Working to inspire and empower the preservation of wildlands and wildlife in the West.
MissionWildLands Defense is dedicated to protecting and improving the ecological and aesthetic qualities of the wildlands and wildlife communities of the western United States for present and future generations. WLD does so by fostering the natural enjoyment and appreciation for wildlands habitats and wildlife by means of legal and administrative advocacy, wildland and wildlife monitoring and scientific research, and by supporting and empowering active public engagement.
Mystery Grand Canyon Animal Is a Gray Wolf—Can It Survive?
KAIBAB PLATEAU, Arizona—On a recent evening not long after dusk, Natalie Ertz stood in a meadow near the Grand Canyon’s north rim and howled like a wolf.
There was a good reason for the howl.
Ertz, the executive director of a nonprofit group called Wildlands Defense, was hoping to catch a glimpse of an animal that has been notoriously elusive here in recent days. . .National Geographic Online
US judge blocks Nevada grazing; sage grouse totals dwindling
“Instead of living up to its promise to conserve, enhance and restore sage-grouse habitat, BLM embraced habitat-destroying livestock grazing actions guaranteed to drive down bird numbers,” said Katie Fite, public lands director for WildLands Defense, which won the stay of the permits pending administrative appeal.read more
The Public Lands Restoration Apocalypse – CounterpunchThe Bureau of Land Management’s latest assault on the West’s biodiverse pinyon-juniper forests and sagebrush communities dwarfs its many predecessors. Read... read more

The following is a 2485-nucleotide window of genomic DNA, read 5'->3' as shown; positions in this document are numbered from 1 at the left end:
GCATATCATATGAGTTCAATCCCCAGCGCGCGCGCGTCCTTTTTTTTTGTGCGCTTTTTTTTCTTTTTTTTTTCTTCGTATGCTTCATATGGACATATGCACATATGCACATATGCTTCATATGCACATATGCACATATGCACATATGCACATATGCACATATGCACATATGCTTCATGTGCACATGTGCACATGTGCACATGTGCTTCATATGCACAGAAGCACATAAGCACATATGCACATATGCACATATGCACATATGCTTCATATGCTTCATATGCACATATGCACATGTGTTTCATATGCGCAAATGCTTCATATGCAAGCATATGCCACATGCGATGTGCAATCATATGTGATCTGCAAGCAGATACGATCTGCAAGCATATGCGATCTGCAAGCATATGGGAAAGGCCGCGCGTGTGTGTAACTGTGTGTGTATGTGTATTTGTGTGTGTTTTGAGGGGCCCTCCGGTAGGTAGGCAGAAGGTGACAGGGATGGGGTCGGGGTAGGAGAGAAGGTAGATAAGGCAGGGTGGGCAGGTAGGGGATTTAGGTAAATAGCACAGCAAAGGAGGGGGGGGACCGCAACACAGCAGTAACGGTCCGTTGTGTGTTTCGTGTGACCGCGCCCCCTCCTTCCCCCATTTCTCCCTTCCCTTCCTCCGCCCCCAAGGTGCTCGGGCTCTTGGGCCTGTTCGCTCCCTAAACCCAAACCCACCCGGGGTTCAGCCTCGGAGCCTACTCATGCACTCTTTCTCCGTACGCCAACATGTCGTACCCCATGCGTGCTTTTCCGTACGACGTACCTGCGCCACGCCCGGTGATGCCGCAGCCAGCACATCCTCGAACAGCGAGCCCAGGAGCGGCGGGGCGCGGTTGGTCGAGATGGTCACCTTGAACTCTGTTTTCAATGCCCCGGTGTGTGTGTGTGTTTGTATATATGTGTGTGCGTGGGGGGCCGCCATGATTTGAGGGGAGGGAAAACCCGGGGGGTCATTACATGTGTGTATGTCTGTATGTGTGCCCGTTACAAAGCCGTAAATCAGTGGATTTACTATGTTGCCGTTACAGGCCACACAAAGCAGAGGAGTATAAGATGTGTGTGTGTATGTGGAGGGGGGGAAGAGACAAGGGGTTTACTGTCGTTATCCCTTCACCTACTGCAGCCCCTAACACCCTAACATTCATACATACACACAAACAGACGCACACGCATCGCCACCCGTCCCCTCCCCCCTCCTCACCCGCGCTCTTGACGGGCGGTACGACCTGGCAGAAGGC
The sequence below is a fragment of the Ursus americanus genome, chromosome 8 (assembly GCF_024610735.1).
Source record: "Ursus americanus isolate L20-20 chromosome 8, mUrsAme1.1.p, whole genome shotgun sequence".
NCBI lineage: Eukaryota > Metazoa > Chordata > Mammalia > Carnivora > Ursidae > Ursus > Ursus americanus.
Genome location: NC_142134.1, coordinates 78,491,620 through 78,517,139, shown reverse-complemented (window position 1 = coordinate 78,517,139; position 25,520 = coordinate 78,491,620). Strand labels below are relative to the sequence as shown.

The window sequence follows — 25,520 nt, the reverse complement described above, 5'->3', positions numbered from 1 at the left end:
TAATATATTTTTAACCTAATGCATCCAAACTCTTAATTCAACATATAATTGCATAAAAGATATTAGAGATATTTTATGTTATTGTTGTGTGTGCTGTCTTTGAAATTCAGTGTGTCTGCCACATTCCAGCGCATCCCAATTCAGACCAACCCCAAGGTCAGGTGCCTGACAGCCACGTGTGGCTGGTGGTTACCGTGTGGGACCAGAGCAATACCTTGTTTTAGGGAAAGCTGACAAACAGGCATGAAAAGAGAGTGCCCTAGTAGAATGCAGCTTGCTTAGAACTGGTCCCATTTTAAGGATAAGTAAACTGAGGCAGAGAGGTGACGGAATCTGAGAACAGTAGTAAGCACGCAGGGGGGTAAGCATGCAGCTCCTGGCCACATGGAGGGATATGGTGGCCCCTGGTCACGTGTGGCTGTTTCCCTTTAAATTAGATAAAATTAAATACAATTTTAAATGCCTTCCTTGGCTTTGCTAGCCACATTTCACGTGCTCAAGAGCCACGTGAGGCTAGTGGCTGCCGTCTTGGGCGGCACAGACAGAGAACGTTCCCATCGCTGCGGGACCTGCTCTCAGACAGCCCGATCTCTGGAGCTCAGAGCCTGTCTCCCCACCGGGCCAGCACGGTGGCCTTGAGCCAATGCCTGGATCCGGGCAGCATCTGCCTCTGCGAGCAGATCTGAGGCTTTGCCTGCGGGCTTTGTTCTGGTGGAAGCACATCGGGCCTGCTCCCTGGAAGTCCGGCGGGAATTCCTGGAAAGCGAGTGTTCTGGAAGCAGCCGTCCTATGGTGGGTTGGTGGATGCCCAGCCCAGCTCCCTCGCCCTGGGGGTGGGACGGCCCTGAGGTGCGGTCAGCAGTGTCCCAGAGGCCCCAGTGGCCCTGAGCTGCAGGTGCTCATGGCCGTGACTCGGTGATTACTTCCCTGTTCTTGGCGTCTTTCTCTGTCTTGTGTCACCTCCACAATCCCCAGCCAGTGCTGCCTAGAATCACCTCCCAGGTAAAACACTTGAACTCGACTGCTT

FIELD Report: ‘The Park’ Site – Argenta, NevadaArgenta “The Park” Monitoring Site The NRST group proposed to fence this area off so that next year “improvement” could be claimed to bias the outcome of a Land Health assessment process. Two little areas of fence were to be separated by a filthy cow ‘water gap”. This... read more
[Letter from Nevada] | The Great Republican Land Heist by Christopher Ketcham[Brian] Ertz had grown up in Boise, and as a teenager his backyard was the wilderness of southern Idaho and northern Nevada, the vast Great Basin steppe that ecologists have come to call the sagebrush sea. . .
Ertz explained why the sage steppe was called a sea. “Because in the spring the new shoots on the sage, iridescent, light, and soft, bow in the wind and what that creates on the landscape is an evocation of the wind on the sea. And when the wind blows at dusk after the rain, there’s the sweetest smell.”. .Harper's Magazine
Inspired by a howl with the late Phantom Hill Wolf Pack of central Idaho, Natalie Ertz has been tracking and monitoring wolves in the central Idaho backcountry for over six years.
During much of that time, Natalie served and learned from Lynne Stone of the Boulder-White Cloud Council providing oversight of the federal and state MANagement of wolves.
Natalie’s passion for wolves and public landscapes is inspired by a deep appreciation for the wild, an appreciation borne on-the-ground.
Director of Public Lands
Katie Fite brings over 30 years of on-the-ground experience to WLD’s advocacy.
As Western Watersheds Project’s Biodiversity Director, Katie has monitored more public ground–from Modena to the Modoc to Mcdermitt, the Lemhis to Little Blue Table to the Little Lost to Leslie Gulch, from Jarbidge to Jump Creek to Jim Sage, the Pahsimeroi to the Pancake Range, Calico Mountains to Castleford–and brought more headache to those anti-environmental bureaucrats at BLM and Forest Service than arguably any other single person in the Western United States.
Brian Ertz is Natalie Ertz’s brother. Brian is in his final year of law school, currently serves as the Chair of the Sierra Club’s National Grazing Team, Conservation Chair of the Sawtooth Group of the Sierra Club and previously spent 7 years as Media Director for Western Watersheds Project. Since that time Brian has consulted a variety of public interest environmental nonprofits on administrative, policy, and media advocacy.